Locky ransomware grows rapidly in prominence, infamy, warn researchers

Locky spreads via malicious Word attachments and macros contained within spam emails.
Locky spreads via malicious Word attachments and macros contained within spam emails.

As industry research continues to pour in on Locky — the newly emerging ransomware responsible for locking out Hollywood Presbyterian Medical Center, it is becoming clear that the malicious code is propagating rapidly in the U.S. and across the globe.

Locky's accelerated distribution was noted in recent advisories from leading security firms Heimdal Security and Palo Alto Networks. The latter, in a Feb. 16 blog post, said it “observed approximately 446,000 sessions for this threat, over half of which targeted the United States (54 percent).”

But Locky's global reach is expanding as well, as evidenced by today's Heimdal blog post, which analyzes an email spam campaign designed to trick German-language targets into downloading the ransomware. In this instance, the spoofed emails appear to come from MPSMobile, a mobile device accessory wholesaler. MPSMobile's homepage today features a prominent security advisory warning customers not to fall for the email-based scam.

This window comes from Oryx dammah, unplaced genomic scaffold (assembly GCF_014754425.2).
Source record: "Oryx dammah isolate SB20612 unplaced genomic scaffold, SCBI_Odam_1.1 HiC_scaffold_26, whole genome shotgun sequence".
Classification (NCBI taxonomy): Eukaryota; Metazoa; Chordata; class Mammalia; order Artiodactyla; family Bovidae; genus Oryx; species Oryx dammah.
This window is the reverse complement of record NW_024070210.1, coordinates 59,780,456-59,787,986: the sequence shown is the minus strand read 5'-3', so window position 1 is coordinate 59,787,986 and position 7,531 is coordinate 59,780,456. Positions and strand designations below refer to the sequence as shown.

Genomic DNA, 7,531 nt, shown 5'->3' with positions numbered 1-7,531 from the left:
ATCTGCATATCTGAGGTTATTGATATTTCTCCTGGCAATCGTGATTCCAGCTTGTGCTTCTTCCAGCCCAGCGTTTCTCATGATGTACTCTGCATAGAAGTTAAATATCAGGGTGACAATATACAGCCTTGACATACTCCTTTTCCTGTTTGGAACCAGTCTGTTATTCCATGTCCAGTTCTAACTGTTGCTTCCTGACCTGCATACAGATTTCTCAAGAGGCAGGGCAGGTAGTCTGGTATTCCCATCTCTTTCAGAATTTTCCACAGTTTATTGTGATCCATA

The spam emails spread Locky via malicious Word attachments as well as via macros that, upon activation, connects a victim's PC to a malicious web page. Researchers have also noted a distinct link between Locky and the known banking malware Dridex, believing them to be the handiwork of the same bad actors.

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